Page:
Peter Hitchens and me

Students can stand up to campus censorship. I’m glad I did.

Paul Millar

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Topics Free Speech UK

I was saddened, but not surprised, to read this week that another students’ union has blocked another ‘controversial’ speaker. This time it is the turn of the Mail on Sunday columnist Peter Hitchens, whose speech at Portsmouth University has been cancelled because his presence would not chime with the students’ union’s LGBT+ month.

The University of Portsmouth Students’ Union claims that the talk can go ahead at a later date. But as anyone who has tried to host contentious events on campus will know, this kind of meddling is aimed at grinding down student organisers and stopping certain events going ahead at all.

Exactly three years ago, I wrote to Hitchens to invite him to speak at the University of Sussex. At the time I was a masters student and the president of the debating society, which was affiliated to the students’ union.

The debate concerned the legalisation of cannabis. Hitchens was then and remains the most influential commentator in the UK media to argue against reform of this kind.

But students’-union officers feared hosting Hitchens would offend LGBTQ+ students – despite the fact that the debate had nothing to do with gender or sexuality. They would not confirm if it would be allowed to go ahead.

Despite my protests, people on the events team told me that even if the debate did go ahead, it would require a robust risk assessment and I would have to spend five precious minutes reading out the Safe Space policy at the beginning of the debate. They were trying to micromanage us, as they did with all students who tried to host speakers deemed ‘controversial’.

For this reason, and with the debate drawing ever closer, I decided to go slightly rogue and take matters into my own hands. I put on the event without the official sponsorship, or endorsement, of the students’ union.

Peter Hitchens, for his part, would only accept the invitation if we could provide him with accommodation and pay for his travel. For this reason, as I wasn’t allowed to tap into the debating society’s funds, I offered him the luxury of staying in my grotty bedroom in our student house in Lewes. Much to the bemusement and amusement of my housemates, I tried to sleep on the sofa in the living room, but the sound of Hitchens’s snoring unfortunately kept me awake. And while I promised to subsidise his train fare, I never did due to limited funds at the time.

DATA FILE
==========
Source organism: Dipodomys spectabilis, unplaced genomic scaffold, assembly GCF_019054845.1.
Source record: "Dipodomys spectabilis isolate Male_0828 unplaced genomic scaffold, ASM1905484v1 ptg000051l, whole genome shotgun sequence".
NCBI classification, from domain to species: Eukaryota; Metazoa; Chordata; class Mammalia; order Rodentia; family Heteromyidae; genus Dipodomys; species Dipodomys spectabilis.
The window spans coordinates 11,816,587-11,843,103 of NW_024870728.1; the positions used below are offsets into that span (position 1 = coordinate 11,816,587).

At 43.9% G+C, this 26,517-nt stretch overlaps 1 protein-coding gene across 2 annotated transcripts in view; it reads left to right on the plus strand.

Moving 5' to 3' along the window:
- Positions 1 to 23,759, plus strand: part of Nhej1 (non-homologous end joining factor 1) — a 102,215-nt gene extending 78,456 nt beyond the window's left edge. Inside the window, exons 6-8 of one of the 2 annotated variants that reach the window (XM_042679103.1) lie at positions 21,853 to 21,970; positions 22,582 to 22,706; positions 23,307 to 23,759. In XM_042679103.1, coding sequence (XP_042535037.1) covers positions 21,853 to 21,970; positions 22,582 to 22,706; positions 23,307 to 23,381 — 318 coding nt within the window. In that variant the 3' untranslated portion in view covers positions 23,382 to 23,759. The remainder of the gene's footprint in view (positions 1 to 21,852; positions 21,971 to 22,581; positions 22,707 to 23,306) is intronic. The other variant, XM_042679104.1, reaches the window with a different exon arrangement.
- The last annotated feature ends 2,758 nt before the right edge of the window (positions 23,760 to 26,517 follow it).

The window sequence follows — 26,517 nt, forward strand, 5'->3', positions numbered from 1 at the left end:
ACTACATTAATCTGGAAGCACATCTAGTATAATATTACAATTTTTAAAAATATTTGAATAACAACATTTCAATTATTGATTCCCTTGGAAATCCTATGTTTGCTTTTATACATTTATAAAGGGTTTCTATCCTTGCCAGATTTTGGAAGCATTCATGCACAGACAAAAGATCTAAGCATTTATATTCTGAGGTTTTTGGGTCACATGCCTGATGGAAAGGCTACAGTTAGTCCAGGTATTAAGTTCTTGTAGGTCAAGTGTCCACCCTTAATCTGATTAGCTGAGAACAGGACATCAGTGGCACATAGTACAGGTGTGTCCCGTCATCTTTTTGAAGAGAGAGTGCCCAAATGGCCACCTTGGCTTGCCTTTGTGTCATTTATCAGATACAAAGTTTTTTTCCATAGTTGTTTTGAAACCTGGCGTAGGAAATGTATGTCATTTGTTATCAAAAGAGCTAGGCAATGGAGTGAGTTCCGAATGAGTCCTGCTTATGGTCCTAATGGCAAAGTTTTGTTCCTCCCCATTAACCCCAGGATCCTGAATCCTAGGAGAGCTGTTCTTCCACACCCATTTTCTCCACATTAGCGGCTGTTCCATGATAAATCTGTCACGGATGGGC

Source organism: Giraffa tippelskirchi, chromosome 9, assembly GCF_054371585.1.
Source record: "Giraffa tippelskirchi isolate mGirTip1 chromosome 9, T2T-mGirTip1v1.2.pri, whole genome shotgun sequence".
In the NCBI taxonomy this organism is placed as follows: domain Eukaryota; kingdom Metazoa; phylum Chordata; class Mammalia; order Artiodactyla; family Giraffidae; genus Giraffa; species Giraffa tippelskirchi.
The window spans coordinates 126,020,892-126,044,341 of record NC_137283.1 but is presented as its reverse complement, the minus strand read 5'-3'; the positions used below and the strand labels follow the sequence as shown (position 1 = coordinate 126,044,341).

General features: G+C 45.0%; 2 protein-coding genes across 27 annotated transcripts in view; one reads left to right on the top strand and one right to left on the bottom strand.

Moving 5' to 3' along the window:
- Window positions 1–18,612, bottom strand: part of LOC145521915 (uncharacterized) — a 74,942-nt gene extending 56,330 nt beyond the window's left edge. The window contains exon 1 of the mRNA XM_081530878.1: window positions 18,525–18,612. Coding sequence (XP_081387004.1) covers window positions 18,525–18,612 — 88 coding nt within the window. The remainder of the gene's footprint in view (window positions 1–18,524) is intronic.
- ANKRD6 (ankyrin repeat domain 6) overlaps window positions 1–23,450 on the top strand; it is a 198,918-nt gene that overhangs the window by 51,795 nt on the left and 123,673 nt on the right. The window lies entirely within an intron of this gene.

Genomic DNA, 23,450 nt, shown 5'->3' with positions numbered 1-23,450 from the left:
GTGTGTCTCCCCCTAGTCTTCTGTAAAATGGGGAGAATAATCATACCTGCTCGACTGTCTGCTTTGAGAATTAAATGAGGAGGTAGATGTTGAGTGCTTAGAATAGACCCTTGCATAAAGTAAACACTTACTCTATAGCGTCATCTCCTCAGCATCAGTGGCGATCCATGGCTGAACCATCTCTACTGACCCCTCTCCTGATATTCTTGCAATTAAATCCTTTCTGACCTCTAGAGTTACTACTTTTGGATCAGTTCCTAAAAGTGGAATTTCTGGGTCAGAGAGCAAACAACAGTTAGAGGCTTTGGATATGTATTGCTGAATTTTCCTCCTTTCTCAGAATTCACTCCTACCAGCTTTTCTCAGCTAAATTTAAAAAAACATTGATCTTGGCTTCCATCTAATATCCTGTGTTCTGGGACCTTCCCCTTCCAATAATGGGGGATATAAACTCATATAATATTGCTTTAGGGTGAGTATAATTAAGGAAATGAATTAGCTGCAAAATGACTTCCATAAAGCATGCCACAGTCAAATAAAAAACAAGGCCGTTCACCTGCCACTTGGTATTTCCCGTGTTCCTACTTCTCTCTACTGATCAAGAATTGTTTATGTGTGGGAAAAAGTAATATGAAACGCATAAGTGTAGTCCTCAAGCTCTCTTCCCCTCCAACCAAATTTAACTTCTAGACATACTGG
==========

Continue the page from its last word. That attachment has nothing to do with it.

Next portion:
But the discomfort of tidying my room, the lack of a good night’s sleep, and a £50 train fare debt I still haven’t paid, was worth it for a memorable debate in which Peter Hitchens’s side was soundly beaten by former drugs minister and Liberal Democrat MP Norman Baker, who teamed up with a student to argue the merits of drug reform.

If I hadn’t gone it alone, the event probably would never have happened. Organising that debate was among the best moments of my student days. The students’ union wanted to take that away from me – for my own safety, apparently.

That censorship on campus has become so common is a great shame. Debating and questioning people you profoundly disagree with is enriching. It gives young people the tools to shape their future. Trading opposing views is a fundamental part of living in a free society.

The ugly truth is that students’ unions, contrary to their cries of innocence, have become Stalinist creatures intent on curtailing free speech. Rather than creating an environment that empowers students to challenge views they disagree with, SUs instead promote a sense of victimhood and encourage students to wallow in a self-pitying righteousness.

What I hope my story about Peter Hitchens shows is that, while students’-union bullies may want you to think they control who comes to campus, they don’t. Students should feel brave enough to stand up to them. I’m glad I did.

And Peter, if you’re reading this, email me with your sort code and account number. I’ll see what I can do.

Paul Millar is a parliamentary researcher advising Labour MPs and a graduate of the University of Sussex. Follow him on Twitter: @MrPaulMillar

Picture by: Nigel Luckhurst.

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Topics Free Speech UK